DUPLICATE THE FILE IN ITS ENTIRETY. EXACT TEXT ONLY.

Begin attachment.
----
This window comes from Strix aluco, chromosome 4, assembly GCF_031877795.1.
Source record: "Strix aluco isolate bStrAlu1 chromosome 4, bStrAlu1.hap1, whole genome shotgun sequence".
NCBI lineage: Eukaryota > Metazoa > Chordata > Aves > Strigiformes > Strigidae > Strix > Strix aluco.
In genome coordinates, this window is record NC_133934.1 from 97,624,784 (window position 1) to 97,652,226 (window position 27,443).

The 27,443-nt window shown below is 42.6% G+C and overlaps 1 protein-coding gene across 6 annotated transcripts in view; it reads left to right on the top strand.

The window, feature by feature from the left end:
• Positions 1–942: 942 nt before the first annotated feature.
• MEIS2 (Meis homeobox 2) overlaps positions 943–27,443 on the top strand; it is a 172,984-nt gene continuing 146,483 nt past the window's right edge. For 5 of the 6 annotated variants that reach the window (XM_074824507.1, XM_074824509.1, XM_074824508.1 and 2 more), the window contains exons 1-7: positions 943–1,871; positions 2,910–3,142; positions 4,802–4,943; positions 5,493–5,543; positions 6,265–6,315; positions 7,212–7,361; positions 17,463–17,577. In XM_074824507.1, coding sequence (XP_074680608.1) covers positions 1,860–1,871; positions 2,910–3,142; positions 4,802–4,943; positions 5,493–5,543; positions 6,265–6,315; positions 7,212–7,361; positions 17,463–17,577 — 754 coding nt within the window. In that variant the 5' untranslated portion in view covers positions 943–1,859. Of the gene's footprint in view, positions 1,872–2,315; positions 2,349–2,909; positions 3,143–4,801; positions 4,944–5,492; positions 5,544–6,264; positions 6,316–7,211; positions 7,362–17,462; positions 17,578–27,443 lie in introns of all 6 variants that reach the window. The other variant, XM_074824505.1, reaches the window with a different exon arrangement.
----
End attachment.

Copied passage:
This window comes from Strix aluco, chromosome 4, assembly GCF_031877795.1.
Source record: "Strix aluco isolate bStrAlu1 chromosome 4, bStrAlu1.hap1, whole genome shotgun sequence".
NCBI lineage: Eukaryota > Metazoa > Chordata > Aves > Strigiformes > Strigidae > Strix > Strix aluco.
In genome coordinates, this window is record NC_133934.1 from 97,624,784 (window position 1) to 97,652,226 (window position 27,443).

The 27,443-nt window shown below is 42.6% G+C and overlaps 1 protein-coding gene across 6 annotated transcripts in view; it reads left to right on the top strand.

The window, feature by feature from the left end:
• Positions 1–942: 942 nt before the first annotated feature.
• MEIS2 (Meis homeobox 2) overlaps positions 943–27,443 on the top strand; it is a 172,984-nt gene continuing 146,483 nt past the window's right edge. For 5 of the 6 annotated variants that reach the window (XM_074824507.1, XM_074824509.1, XM_074824508.1 and 2 more), the window contains exons 1-7: positions 943–1,871; positions 2,910–3,142; positions 4,802–4,943; positions 5,493–5,543; positions 6,265–6,315; positions 7,212–7,361; positions 17,463–17,577. In XM_074824507.1, coding sequence (XP_074680608.1) covers positions 1,860–1,871; positions 2,910–3,142; positions 4,802–4,943; positions 5,493–5,543; positions 6,265–6,315; positions 7,212–7,361; positions 17,463–17,577 — 754 coding nt within the window. In that variant the 5' untranslated portion in view covers positions 943–1,859. Of the gene's footprint in view, positions 1,872–2,315; positions 2,349–2,909; positions 3,143–4,801; positions 4,944–5,492; positions 5,544–6,264; positions 6,316–7,211; positions 7,362–17,462; positions 17,578–27,443 lie in introns of all 6 variants that reach the window. The other variant, XM_074824505.1, reaches the window with a different exon arrangement.